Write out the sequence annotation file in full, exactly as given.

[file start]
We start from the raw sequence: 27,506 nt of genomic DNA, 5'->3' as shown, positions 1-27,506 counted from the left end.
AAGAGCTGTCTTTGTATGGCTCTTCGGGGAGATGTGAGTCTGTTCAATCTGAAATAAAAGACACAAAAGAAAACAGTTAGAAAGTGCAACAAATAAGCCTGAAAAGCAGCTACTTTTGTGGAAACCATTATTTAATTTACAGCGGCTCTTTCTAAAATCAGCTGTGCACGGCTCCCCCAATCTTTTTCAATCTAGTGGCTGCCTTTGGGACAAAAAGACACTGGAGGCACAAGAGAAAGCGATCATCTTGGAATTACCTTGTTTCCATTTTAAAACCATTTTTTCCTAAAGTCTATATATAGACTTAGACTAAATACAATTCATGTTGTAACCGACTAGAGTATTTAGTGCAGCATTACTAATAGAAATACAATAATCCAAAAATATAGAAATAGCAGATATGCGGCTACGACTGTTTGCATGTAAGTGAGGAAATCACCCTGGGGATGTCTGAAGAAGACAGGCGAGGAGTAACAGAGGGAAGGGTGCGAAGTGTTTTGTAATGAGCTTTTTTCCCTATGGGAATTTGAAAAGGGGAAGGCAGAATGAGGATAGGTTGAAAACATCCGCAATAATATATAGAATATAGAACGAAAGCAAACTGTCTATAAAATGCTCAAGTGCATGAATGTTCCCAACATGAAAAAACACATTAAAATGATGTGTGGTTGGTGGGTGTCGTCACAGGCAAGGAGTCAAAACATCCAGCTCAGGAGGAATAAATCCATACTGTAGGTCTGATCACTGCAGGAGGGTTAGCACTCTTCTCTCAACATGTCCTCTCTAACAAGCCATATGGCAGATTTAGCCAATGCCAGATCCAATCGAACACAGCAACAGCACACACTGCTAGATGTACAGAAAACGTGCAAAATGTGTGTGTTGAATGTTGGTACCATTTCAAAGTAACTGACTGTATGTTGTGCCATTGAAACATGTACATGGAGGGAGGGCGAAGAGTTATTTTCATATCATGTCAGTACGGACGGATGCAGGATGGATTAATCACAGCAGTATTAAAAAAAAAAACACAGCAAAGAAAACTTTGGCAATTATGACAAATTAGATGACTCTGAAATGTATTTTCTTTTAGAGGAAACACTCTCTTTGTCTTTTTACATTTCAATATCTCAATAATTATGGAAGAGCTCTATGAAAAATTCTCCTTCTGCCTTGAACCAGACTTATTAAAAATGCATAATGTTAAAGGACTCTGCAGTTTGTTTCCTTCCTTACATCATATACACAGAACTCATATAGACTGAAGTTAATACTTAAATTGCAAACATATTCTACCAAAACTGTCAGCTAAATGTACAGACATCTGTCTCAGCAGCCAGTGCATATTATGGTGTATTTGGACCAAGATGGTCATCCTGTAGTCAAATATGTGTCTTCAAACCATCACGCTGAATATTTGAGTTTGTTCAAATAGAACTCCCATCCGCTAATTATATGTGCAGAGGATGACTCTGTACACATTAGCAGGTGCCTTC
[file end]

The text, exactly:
We start from the raw sequence: 27,506 nt of genomic DNA, 5'->3' as shown, positions 1-27,506 counted from the left end.
AAGAGCTGTCTTTGTATGGCTCTTCGGGGAGATGTGAGTCTGTTCAATCTGAAATAAAAGACACAAAAGAAAACAGTTAGAAAGTGCAACAAATAAGCCTGAAAAGCAGCTACTTTTGTGGAAACCATTATTTAATTTACAGCGGCTCTTTCTAAAATCAGCTGTGCACGGCTCCCCCAATCTTTTTCAATCTAGTGGCTGCCTTTGGGACAAAAAGACACTGGAGGCACAAGAGAAAGCGATCATCTTGGAATTACCTTGTTTCCATTTTAAAACCATTTTTTCCTAAAGTCTATATATAGACTTAGACTAAATACAATTCATGTTGTAACCGACTAGAGTATTTAGTGCAGCATTACTAATAGAAATACAATAATCCAAAAATATAGAAATAGCAGATATGCGGCTACGACTGTTTGCATGTAAGTGAGGAAATCACCCTGGGGATGTCTGAAGAAGACAGGCGAGGAGTAACAGAGGGAAGGGTGCGAAGTGTTTTGTAATGAGCTTTTTTCCCTATGGGAATTTGAAAAGGGGAAGGCAGAATGAGGATAGGTTGAAAACATCCGCAATAATATATAGAATATAGAACGAAAGCAAACTGTCTATAAAATGCTCAAGTGCATGAATGTTCCCAACATGAAAAAACACATTAAAATGATGTGTGGTTGGTGGGTGTCGTCACAGGCAAGGAGTCAAAACATCCAGCTCAGGAGGAATAAATCCATACTGTAGGTCTGATCACTGCAGGAGGGTTAGCACTCTTCTCTCAACATGTCCTCTCTAACAAGCCATATGGCAGATTTAGCCAATGCCAGATCCAATCGAACACAGCAACAGCACACACTGCTAGATGTACAGAAAACGTGCAAAATGTGTGTGTTGAATGTTGGTACCATTTCAAAGTAACTGACTGTATGTTGTGCCATTGAAACATGTACATGGAGGGAGGGCGAAGAGTTATTTTCATATCATGTCAGTACGGACGGATGCAGGATGGATTAATCACAGCAGTATTAAAAAAAAAAACACAGCAAAGAAAACTTTGGCAATTATGACAAATTAGATGACTCTGAAATGTATTTTCTTTTAGAGGAAACACTCTCTTTGTCTTTTTACATTTCAATATCTCAATAATTATGGAAGAGCTCTATGAAAAATTCTCCTTCTGCCTTGAACCAGACTTATTAAAAATGCATAATGTTAAAGGACTCTGCAGTTTGTTTCCTTCCTTACATCATATACACAGAACTCATATAGACTGAAGTTAATACTTAAATTGCAAACATATTCTACCAAAACTGTCAGCTAAATGTACAGACATCTGTCTCAGCAGCCAGTGCATATTATGGTGTATTTGGACCAAGATGGTCATCCTGTAGTCAAATATGTGTCTTCAAACCATCACGCTGAATATTTGAGTTTGTTCAAATAGAACTCCCATCCGCTAATTATATGTGCAGAGGATGACTCTGTACACATTAGCAGGTGCCTTC